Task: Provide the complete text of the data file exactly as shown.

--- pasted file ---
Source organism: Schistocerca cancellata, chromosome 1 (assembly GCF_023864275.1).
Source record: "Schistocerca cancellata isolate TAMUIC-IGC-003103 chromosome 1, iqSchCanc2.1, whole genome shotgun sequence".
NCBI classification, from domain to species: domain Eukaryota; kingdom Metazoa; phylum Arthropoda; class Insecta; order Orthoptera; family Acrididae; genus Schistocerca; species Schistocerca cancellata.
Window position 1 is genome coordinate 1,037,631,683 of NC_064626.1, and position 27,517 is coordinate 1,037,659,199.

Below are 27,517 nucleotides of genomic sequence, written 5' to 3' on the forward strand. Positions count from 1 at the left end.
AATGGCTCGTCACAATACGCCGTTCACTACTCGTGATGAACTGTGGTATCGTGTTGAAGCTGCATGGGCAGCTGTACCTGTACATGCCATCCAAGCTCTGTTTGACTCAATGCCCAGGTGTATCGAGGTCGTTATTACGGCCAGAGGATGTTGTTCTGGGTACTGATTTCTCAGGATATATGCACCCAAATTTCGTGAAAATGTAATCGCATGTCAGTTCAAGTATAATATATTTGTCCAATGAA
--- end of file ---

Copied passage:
Source organism: Schistocerca cancellata, chromosome 1 (assembly GCF_023864275.1).
Source record: "Schistocerca cancellata isolate TAMUIC-IGC-003103 chromosome 1, iqSchCanc2.1, whole genome shotgun sequence".
NCBI classification, from domain to species: domain Eukaryota; kingdom Metazoa; phylum Arthropoda; class Insecta; order Orthoptera; family Acrididae; genus Schistocerca; species Schistocerca cancellata.
Window position 1 is genome coordinate 1,037,631,683 of NC_064626.1, and position 27,517 is coordinate 1,037,659,199.

Below are 27,517 nucleotides of genomic sequence, written 5' to 3' on the forward strand. Positions count from 1 at the left end.
AATGGCTCGTCACAATACGCCGTTCACTACTCGTGATGAACTGTGGTATCGTGTTGAAGCTGCATGGGCAGCTGTACCTGTACATGCCATCCAAGCTCTGTTTGACTCAATGCCCAGGTGTATCGAGGTCGTTATTACGGCCAGAGGATGTTGTTCTGGGTACTGATTTCTCAGGATATATGCACCCAAATTTCGTGAAAATGTAATCGCATGTCAGTTCAAGTATAATATATTTGTCCAATGAA